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Gender and Sexualities in Education

A Reader

Series:

Edited By Elizabeth J. Meyer and Dennis Carlson

This volume is about the education of gender and sexualities, which is to say it explores how gender and sexuality identities and differences get constructed through the process of education and «schooling». Wittingly or not, educational institutions and educators play an important role in «normalizing» gender and sexuality differences by disciplining, regulating, and producing differences in ways that are «intelligible» within the dominant or hegemonic culture. To make gender and sexuality identities and differences intelligible through education is to understand them through the logic of separable binary oppositions (man-woman, straight-gay), and to valorize and privilege one normalized identity within each binary (man, straight) and simultaneously stigmatize and marginalize the «other» identity (woman, gay). Educational institutions have been set up to normalize the construction of gender and sexual identities in these ways, and this is both the overt and the «hidden» curriculum of schooling. At the same time, the «postmodern» times in which we live are characterized by a proliferating of differences so that the binary oppositional borders that have been maintained and policed through schooling, and that are central to maintaining highly inequitable power relations and rigid gender roles, are being challenged, resisted, and in other ways profoundly destabilized by young people today.
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4. Taking Homophobia’s Measure

Scaling Homophobia

Extract

Chapter 4

Taking Homophobia’s Measure

Mary Lou Rasmussen

To make the claim that there is not a universalized form of homophobia might strike some as strange. In fact, it might strike others as even stranger that what constitutes homophobia in one geopolitical space does not translate seamlessly to another geopolitical space. And if homophobia is in question, the what and the how of the idea of homosexuality are also in question. (Walcott, 2010, p. 315)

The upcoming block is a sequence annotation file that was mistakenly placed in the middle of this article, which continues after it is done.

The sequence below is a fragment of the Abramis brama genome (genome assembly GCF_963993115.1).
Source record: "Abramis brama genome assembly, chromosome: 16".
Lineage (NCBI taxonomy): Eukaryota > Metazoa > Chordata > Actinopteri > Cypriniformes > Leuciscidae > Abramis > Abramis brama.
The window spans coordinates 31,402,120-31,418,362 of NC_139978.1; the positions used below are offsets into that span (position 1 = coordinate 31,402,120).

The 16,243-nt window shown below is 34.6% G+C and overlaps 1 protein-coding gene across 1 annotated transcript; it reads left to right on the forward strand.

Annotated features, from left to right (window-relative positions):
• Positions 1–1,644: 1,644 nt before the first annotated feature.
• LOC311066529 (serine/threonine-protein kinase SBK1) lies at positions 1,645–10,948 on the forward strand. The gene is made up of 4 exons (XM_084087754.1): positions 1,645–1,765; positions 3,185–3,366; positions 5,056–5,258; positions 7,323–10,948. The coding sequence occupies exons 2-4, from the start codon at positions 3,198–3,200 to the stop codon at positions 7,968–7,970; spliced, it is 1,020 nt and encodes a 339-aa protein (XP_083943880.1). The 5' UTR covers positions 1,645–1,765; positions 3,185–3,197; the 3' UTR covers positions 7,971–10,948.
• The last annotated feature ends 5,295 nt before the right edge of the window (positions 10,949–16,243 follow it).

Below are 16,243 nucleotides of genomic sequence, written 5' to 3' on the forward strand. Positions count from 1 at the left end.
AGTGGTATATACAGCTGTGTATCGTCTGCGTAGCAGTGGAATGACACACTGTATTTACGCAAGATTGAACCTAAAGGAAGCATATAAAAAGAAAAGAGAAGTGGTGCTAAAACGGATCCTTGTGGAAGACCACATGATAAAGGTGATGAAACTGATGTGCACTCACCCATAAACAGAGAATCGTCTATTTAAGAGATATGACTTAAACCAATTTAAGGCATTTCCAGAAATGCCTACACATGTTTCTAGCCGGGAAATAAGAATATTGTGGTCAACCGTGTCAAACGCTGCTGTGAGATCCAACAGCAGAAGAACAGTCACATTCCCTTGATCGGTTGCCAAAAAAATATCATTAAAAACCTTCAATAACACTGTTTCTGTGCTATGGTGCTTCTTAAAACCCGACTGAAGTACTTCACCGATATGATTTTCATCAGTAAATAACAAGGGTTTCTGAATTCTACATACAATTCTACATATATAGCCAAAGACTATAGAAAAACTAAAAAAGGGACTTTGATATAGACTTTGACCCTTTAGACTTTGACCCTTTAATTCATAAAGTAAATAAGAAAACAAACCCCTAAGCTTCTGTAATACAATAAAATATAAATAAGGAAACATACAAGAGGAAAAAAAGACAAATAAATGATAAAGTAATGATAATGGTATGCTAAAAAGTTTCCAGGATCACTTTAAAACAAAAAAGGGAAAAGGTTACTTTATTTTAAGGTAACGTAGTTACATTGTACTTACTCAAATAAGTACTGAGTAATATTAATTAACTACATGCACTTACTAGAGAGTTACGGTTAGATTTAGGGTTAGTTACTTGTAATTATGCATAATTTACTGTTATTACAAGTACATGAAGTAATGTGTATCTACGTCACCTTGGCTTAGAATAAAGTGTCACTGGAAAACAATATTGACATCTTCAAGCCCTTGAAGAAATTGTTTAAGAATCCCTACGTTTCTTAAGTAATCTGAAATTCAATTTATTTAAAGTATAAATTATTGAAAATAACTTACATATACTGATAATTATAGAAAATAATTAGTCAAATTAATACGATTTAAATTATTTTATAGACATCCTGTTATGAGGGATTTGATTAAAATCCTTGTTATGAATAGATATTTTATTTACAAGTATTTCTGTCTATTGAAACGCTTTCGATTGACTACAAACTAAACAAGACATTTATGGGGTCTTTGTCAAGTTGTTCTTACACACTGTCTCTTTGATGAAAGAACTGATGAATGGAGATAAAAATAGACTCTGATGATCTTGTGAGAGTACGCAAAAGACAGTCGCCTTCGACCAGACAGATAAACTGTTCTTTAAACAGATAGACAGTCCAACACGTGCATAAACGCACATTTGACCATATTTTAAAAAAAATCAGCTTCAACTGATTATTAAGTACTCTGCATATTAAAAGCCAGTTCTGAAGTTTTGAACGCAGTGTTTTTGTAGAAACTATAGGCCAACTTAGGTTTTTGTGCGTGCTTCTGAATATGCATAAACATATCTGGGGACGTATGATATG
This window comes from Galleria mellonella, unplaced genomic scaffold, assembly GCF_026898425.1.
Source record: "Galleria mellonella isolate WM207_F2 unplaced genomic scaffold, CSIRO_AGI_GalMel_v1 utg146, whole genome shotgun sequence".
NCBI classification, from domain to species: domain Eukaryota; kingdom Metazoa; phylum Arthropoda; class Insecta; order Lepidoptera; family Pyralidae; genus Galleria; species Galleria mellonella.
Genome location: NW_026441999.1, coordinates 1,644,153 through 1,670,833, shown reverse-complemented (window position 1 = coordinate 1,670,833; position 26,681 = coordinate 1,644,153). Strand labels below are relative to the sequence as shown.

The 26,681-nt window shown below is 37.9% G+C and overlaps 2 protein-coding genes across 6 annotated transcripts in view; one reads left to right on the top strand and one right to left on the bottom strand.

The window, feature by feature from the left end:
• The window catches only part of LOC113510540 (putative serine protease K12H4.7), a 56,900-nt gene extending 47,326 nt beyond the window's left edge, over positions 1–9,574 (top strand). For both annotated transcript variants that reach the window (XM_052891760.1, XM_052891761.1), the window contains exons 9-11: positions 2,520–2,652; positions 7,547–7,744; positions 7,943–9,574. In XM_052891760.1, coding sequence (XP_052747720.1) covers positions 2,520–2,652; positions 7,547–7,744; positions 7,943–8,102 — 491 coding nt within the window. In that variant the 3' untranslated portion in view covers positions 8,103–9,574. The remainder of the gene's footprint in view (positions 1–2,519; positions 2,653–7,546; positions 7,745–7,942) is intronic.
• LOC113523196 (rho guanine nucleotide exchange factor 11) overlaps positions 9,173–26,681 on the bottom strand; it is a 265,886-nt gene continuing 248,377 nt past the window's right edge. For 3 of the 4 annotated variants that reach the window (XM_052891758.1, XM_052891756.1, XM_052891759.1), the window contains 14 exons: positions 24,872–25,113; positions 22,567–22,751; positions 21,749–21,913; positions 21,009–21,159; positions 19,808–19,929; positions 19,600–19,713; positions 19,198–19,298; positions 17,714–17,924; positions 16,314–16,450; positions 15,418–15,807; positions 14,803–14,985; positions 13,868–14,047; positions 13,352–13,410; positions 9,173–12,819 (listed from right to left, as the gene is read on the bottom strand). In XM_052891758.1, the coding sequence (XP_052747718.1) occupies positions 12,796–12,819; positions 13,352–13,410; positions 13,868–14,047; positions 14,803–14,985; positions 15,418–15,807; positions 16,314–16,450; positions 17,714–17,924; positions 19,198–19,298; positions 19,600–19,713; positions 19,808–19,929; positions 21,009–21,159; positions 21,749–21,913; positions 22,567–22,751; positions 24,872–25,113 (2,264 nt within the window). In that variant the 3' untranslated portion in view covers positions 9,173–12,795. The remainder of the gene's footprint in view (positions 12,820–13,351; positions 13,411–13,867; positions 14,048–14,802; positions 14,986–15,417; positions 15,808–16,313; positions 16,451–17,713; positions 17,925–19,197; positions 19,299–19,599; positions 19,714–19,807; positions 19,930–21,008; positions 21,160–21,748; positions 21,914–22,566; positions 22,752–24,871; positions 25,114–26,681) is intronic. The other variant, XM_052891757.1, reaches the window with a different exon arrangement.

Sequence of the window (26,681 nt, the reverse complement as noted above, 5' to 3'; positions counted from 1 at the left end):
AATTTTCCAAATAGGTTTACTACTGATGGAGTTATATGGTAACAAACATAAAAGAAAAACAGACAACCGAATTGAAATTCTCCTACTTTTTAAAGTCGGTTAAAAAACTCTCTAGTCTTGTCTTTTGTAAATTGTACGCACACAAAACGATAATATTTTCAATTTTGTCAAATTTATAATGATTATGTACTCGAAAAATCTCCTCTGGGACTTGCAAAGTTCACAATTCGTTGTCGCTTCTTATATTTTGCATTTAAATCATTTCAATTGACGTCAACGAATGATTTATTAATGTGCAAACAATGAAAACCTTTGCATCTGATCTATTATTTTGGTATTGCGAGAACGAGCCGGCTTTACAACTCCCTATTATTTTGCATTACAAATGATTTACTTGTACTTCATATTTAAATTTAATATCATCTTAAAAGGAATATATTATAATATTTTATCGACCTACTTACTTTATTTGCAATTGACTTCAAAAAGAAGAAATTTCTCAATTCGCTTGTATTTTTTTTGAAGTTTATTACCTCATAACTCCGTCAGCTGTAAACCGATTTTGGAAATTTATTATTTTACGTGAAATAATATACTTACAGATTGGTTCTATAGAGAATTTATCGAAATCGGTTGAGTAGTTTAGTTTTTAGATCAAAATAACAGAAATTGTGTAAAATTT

My focus in this chapter is on the topic of homophobia and its place in the sexuality education classroom in Australia and the US. In sexuality education, homophobia is construed as problematic because of the negative consequences it can have for all members of the school community, regardless of their sexual orientation or gender identity. As a consequence, strategies have been devised and implemented to help students and teachers become less homophobic. Teachers and students who refuse this help may be seen as ineffective or a ‘problem’ in the battle against homophobia. Those who stand up and confront homophobia are routinely lauded. However, if what we understand to be homophobia is in question, as Walcott (2010) suggested, what does this mean for some of the tools used in anti-homophobia education? In this chapter, I aim to consider how scales that measure homophobia (a common tool deployed in anti-homophobia education in Australia and the US) might be read against the proposition that what we understand homophobia to be...

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